Gun-carrying Pastor, Crowdfunding Ethics, William Blake's beliefs
In November 2017 a gunman walked into a small church in Sutherland Springs, Texas and shot dead 26 parishioners. The pastor of that church, Frank Pomeroy, lost his 14 year old daughter in the attack. He tells William Crawley why he’s now running for political office and why he wears a gun in the pulpit.
A crowdfunding page launched by a Muslim group opposed to LGBT relationships lessons has been removed. GoFundMe said the page violated its terms of service by raising money to fight an injunction preventing protesters from gathering outside a Birmingham primary school. John Coventry, Europe Director of GoFundMe and Anne McElvoy, senior editor at the Economist discuss the ethics of crowdfunding.
Sheikh Yusuf Motala, one of the most significant figures in British Islam, has died. He was head of the Islamic institution, Darul Uloom in Bury. One of his pupils, Sheikh Ibrahim Mogra and the BBC’s Home Affairs Correspondent Dominic Casciani explain his influence.
As a new William Blake exhibition opens at Tate Britain in London, Blake author and academic David Fallon explores how his unique and unorthodox beliefs shaped his art.
Should you break a promise, Sacred trees, The legacy of Mugabe
Should you make a promise you can’t keep? We reflect on the ethical issues thrown up by the week’s events in Parliament.
Pope Francis has embarked on a 3 nation African tour. He’s visiting Mozambique, Madagascar and Mauritius. Martin Bashir, the BBC’s Religion Editor, has been travelling with the Pope.
The historian Dan Jones has just written a new account of the era through the multiple perspectives of characters whose stories have seldom been heard.
Much of the coverage of Robert Mugabe’s death has pondered on how a liberator became a tyrant. The answer is complex, as is the relationship between Christians in Zimbabwe and their former leader.
And we have an in-depth investigation into the allegations of sexual and physical abuse against Sogyal Rinpoche.
Producer: Louise Clarke-Rowbotham
Editor: Amanda Hancox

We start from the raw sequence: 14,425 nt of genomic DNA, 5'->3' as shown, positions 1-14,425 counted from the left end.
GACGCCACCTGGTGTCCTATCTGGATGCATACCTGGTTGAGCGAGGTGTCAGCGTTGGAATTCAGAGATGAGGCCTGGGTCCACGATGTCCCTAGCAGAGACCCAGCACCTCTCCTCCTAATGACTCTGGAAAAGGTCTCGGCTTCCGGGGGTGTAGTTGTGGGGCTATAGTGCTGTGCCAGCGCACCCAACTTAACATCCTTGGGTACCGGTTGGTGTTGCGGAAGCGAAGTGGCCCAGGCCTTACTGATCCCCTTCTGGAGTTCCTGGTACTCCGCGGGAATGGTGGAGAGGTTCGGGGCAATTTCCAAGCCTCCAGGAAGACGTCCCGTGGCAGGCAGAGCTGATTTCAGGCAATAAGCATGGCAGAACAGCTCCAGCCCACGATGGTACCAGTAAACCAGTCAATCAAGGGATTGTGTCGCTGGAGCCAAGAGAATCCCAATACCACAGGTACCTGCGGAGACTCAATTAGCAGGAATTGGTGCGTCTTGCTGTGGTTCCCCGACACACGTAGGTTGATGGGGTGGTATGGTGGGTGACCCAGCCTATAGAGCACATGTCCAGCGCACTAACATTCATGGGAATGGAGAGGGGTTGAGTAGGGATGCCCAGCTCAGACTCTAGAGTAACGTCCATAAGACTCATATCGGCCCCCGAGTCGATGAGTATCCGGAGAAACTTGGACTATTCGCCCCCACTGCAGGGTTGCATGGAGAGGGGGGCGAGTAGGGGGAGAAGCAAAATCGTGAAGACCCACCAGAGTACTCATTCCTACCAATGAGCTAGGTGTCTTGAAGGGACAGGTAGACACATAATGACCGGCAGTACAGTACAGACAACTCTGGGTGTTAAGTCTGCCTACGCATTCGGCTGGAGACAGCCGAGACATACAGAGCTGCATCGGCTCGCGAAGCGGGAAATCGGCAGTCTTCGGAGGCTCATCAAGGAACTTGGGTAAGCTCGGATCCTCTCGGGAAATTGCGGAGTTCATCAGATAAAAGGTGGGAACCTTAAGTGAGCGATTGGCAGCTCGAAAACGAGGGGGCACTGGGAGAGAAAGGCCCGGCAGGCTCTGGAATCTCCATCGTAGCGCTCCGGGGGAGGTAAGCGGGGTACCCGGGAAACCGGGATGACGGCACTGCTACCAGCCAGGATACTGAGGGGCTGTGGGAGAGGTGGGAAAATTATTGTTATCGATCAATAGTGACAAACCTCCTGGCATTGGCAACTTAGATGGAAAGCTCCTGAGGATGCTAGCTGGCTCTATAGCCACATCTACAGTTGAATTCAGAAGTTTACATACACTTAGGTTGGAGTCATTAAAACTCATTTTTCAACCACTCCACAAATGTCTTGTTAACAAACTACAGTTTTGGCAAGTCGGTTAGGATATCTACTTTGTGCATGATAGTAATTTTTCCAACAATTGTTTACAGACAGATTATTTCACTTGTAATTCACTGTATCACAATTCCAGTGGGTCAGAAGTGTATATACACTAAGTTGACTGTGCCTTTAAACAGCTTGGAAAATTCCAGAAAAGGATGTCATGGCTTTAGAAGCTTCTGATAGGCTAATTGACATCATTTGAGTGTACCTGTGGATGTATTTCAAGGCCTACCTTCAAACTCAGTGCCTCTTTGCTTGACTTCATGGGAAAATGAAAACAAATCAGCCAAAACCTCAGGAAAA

Who is protecting the rights of indigenous people in the Amazon? We hear from Kawá, an Amazonian tribesman living in the UK about how his tribe has been affected by the fires and Adriana Ramos from the The Instituto Socioambiental in Brazil.
A group of Church of England bishops has issued an open letter on the prospect of a 'no-deal' Brexit and the need for national reconciliation. Rt Rev Paul Bayes, Bishop of Liverpool, tells us why the letter has been written. Quentin Letts, Church going member of the Church of England, and political sketch writer at The Times shares his concerns.
Tim Farron, former leader of the Liberal Democrats, talks about his book, A Better Ambition.
What’s it like to be a Muslim Policewoman in North Yorkshire? Uzma Amireddy is the Positive Action Co-ordinator for North Yorkshire Police.
After the death of Sogyal Rinpoche, author of the Tibetan Book of Living and Dying, we explore his legacy with author Mary Finnigan, who wrote ‘Sex and Violence in Tibetan Buddhism - The Rise and Fall of Sogyal Rinpoche'.
And it’s the 50th Anniversary of the Churches Conservation Trust. The charity is holding a debate asking: who is going to look after these buildings in the future? We visit All Souls church in Bolton, under the care of the Churches Conservation Trust, and hear from Simon Jenkins, a Trustee of the Trust, about what he thinks should happen to historic buildings.
Producer: Louise Clarke-Rowbotham
Editor: Amanda Hancox
Religion and Music
In a special Sunday programme, Edward Stourton takes a look at the relationship between religion and music.
He begins with Gospel music and talks to historian Viv Broughton, promoter Roy Francis and singer Dawn Thomas Wallace about music that has its roots in the black oral tradition and which has had a massive impact on the popular music scene.
The Rev Dr Jonathan Arnold discusses why religious music is still popular despite declining attendances at our traditional churches.
Edward also investigates the power of music to induce a sense of spiritual well being with Neurologist Professor Michael Trimble and Music Psychologist Dr Ruth Herbert. And Professor Rupert Till explains why he believes that popular music has become the primary location for young people to find meaning and belief in their lives.
Music Therapist Grace Meadows describes how music can give a voice to those who have difficulty in communicating.
The programme ends with Cantor Zoe Jacobs - Britain's first Cantor in Reform Judaism - talking about her role.
Legal loopholes, Christian Liberty, conflict resolution and World Humanitarian Day
Sarah Champion, MP for Rotherham explains why some MPs want to close a legal loophole so that it is illegal for sports coaches and religious leaders to have sex with anyone in their care under the age of 18.
Maji Peterx is a specialist in conflict resolution and has brought together former members and victims of Boko Haram in trauma awareness and peace-building workshops. He talks to Emily about his work and explains what he will be doing in Mountjoy Prison in Dublin this week.
Why is one of Scotland’s biggest pilgrimage sites to close? Despite a petition with over 5000 signatures to keep it open, the pilgrimage centre at Carfin Grotto, North Lanarkshire, is likely to close as officials say it’s not making enough money.
And Monday 19th August is the United Nations’ ‘World Humanitarian Day’. This year the focus of the UN's World Humanitarian day is on women. We speak to humanitarian aid workers Shivani Rana from Christian Aid and Zoe Corden from CAFOD about how dangerous their work has become.